Inside the Category 5 Winds of Hurricane Andrew

Hurricane Andrew was the most damaging single windstorm in world history. Whereas most catastrophic hurricanes are defined by their storm surges and flooding, Andrew proved that the winds in tropical cyclones can be just as devastating. (Image courtesy of Michael Laca)

After decades of relative inactivity in the Atlantic basin, Hurricane Andrew marked the first time in modern history that a Category 4 or Category 5 hurricane had directly threatened a large American city. As people across the country watched, the tightly wound storm took aim on downtown Miami. On August 23rd, 1992, journalists and camera crews positioned themselves in iconic areas throughout the city. By 1am on August 24th, winds were howling across Dade County. Employees at the National Hurricane Center, then located in Coral Gables, had the dual task of monitoring the storm and protecting themselves as windows shattered in the upper floors of their building.

Hurricane Andrew strengthened up until, and slightly after, its South Florida landfall. The storm was extremely well shaped, and easily had the most intense and symmetrical eyewall ever captured up-close by land-based radar.

At the break of dawn, the eye of the storm was entering the Gulf of Mexico and the winds across Dade County had begun to die down. Daylight revealed extensive damage across the city of Miami and Coral Gables. Strangely, however, there was little word from areas farther south. A last minute dip in the storm’s path meant that the urbanized areas south of Miami, from Kendall to Florida City, had taken the brunt of the storm. Despite the widespread use of video cameras in the early 90’s, no clear footage exists of the storm at its height. Nearly all of the videos taken south of 152nd Street end abruptly at 4am.

Few videos exist of Hurricane Andrew’s landfall in Dade County. At top left, a clip from a journalist and his cameraman as they filmed the hurricane throughout the city, spending the majority of the storm on South Beach. At bottom left, Dennis Smith from the Weather Channel broadcast live footage of the hurricane in Coral Gables. At right, storm chaser Michael Laca recorded the duration of the storm in Coconut Grove. All three of these films were taken well north of the worst affected areas.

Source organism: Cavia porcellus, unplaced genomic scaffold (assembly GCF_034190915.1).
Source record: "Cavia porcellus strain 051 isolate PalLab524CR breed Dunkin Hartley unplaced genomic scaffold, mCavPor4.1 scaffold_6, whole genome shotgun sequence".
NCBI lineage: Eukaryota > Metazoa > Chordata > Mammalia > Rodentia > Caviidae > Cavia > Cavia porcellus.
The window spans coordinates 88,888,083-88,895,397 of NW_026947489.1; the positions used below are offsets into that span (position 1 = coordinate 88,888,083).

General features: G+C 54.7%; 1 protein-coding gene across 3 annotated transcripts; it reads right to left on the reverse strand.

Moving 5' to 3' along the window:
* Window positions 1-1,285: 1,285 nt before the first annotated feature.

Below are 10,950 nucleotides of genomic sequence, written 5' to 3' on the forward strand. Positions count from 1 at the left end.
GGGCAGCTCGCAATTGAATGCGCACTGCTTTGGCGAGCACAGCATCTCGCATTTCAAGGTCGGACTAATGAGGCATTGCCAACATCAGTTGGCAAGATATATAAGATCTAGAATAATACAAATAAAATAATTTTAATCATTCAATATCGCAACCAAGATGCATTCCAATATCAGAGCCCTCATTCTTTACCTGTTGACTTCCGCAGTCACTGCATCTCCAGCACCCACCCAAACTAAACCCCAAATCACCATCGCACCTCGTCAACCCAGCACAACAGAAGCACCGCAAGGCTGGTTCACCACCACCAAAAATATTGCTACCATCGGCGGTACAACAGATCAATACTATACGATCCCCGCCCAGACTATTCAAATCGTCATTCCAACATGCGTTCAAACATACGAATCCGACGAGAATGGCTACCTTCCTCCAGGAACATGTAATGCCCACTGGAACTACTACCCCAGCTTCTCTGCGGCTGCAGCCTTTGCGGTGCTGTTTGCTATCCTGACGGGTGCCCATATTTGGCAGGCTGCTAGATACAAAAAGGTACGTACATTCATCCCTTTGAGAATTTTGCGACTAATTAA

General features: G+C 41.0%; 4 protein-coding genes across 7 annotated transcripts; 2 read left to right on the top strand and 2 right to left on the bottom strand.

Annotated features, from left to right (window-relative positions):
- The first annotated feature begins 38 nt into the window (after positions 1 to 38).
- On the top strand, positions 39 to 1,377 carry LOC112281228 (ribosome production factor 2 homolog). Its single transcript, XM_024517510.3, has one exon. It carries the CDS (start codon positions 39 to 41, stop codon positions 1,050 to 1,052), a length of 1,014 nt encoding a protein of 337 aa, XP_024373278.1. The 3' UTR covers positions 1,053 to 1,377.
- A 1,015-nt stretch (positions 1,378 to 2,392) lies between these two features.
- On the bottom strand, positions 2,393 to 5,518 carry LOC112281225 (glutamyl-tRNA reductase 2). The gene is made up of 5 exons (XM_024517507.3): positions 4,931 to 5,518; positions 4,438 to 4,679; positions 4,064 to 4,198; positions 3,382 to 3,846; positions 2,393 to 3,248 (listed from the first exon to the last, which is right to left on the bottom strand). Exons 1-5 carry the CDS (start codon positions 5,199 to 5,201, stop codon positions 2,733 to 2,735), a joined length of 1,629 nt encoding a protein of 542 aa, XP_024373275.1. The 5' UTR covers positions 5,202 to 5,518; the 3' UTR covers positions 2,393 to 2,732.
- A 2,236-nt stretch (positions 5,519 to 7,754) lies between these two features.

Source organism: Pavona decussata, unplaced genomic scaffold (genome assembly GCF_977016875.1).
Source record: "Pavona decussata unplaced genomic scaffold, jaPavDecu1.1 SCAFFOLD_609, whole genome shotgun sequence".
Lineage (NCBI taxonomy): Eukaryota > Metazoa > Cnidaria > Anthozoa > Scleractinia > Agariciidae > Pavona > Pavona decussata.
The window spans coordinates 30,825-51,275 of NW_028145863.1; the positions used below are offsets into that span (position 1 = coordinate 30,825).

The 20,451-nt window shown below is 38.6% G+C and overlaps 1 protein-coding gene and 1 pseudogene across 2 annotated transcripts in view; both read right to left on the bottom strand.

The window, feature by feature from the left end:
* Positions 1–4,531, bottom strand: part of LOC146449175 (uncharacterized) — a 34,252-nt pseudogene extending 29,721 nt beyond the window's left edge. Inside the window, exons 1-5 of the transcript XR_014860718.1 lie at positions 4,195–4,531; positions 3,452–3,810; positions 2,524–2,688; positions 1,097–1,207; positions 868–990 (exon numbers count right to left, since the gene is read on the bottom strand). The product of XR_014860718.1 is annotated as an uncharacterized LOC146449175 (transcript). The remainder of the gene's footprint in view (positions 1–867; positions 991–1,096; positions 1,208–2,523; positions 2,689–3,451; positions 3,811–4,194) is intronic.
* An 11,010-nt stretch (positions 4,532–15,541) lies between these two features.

News helicopters and emergency crews quickly realized the extent of the damage. Cities to the south of Miami had taken the full force of the Category 5 hurricane, leaving tens of thousands of people homeless. Nearly everyone who lived south of 152nd Street seemed to agree that “something unusual happened” between 4am and 6am the morning of August 24th. In the words of one Homestead resident –“I’ve been through plenty of hurricanes, and all of them together was nothing compared to this.”

Tests in wind tunnels have found that winds of 130mph are required to overturn a minivan at its most sensitive angle, and winds of 150mph to 180mph are needed for them to be flipped at other angles (Schmidlin, 2003). Hurricane Andrew overturned more cars than any hurricane in history. At left, two vehicles in Homestead were flipped end over end inside a garage. At right, a U-Haul truck was blown atop the roof of a building. In both cases, the proximity of the vehicles to buildings likely contributed to their movements. (NOAA Photo Library)

Hurricane Andrew’s right front quadrant came ashore in the vicinity of Cutler. As would be expected, the maximum storm surge of 17ft occurred in this area. Due to the storm’s fairly rapid forward speed, the most extreme winds should have occurred along the immediate coastline of Cutler and East Perrine. And indeed, the damage was astounding. Trees in the area were stripped bare, and some homes near the shoreline were unroofed and partially leveled by wind gusts in excess of 175mph. The Pinewood Villas, a one-story apartment community in Cutler Ridge, experienced some of the most severe wind damage in the area. Several apartment buildings in the complex were completely leveled, and the remaining units suffered extensive internal damage as doors were ripped from their hinges. Professor Fujita toured the damage at the Pinewood Villas and noted the inconsistent nature of the destruction, which was reminiscent of the narrow streaks of damage left by tornadoes.

At left, a seven-story Holiday Inn was gutted of furniture and some interior walls by the hurricane. At right, a view of damage in Pinewood Villas, one of the areas Professor Fujita visited. He deemed some of the building damage to be of F3 intensity. (NOAA Photo Library)

A little farther inland in Cutler, the hurricane punched through the windows and walls of large retailers and completely gutted a two-story furniture store. Due to Andrew’s incredible power and brisk westward motion, areas well inland were affected by wind gusts over 150mph. The Tamiami Airport, located 10 miles from the coast, suffered tens of millions of dollars in damage. Airplanes were flipped and rolled into piles, and the airport’s hangars were shredded to their metal frames.

During the storm, even though routine weather observations had ceased operation, the official weather observer at the airport continued to keep track of the station’s wind dial. Around 4:45am, he noted that the needle became pegged at a position beyond the instrument’s peak value (later shown to be a bit over 120mph). The needle remained fixed at this point for three to five minutes before dropping to zero as the anemometer failed. The weather observer reported that the winds increased in intensity for another 30 minutes, so it is quite likely sustained winds well over 120mph affected the Tamiami Airport (NHC, 1992).

At left, damage to the Tamiami Airport, which was located 10 miles from the coastline and north of the storm’s eye. At right, the devastated Dadeland Mobile Home Park, which was located several miles east of the airport.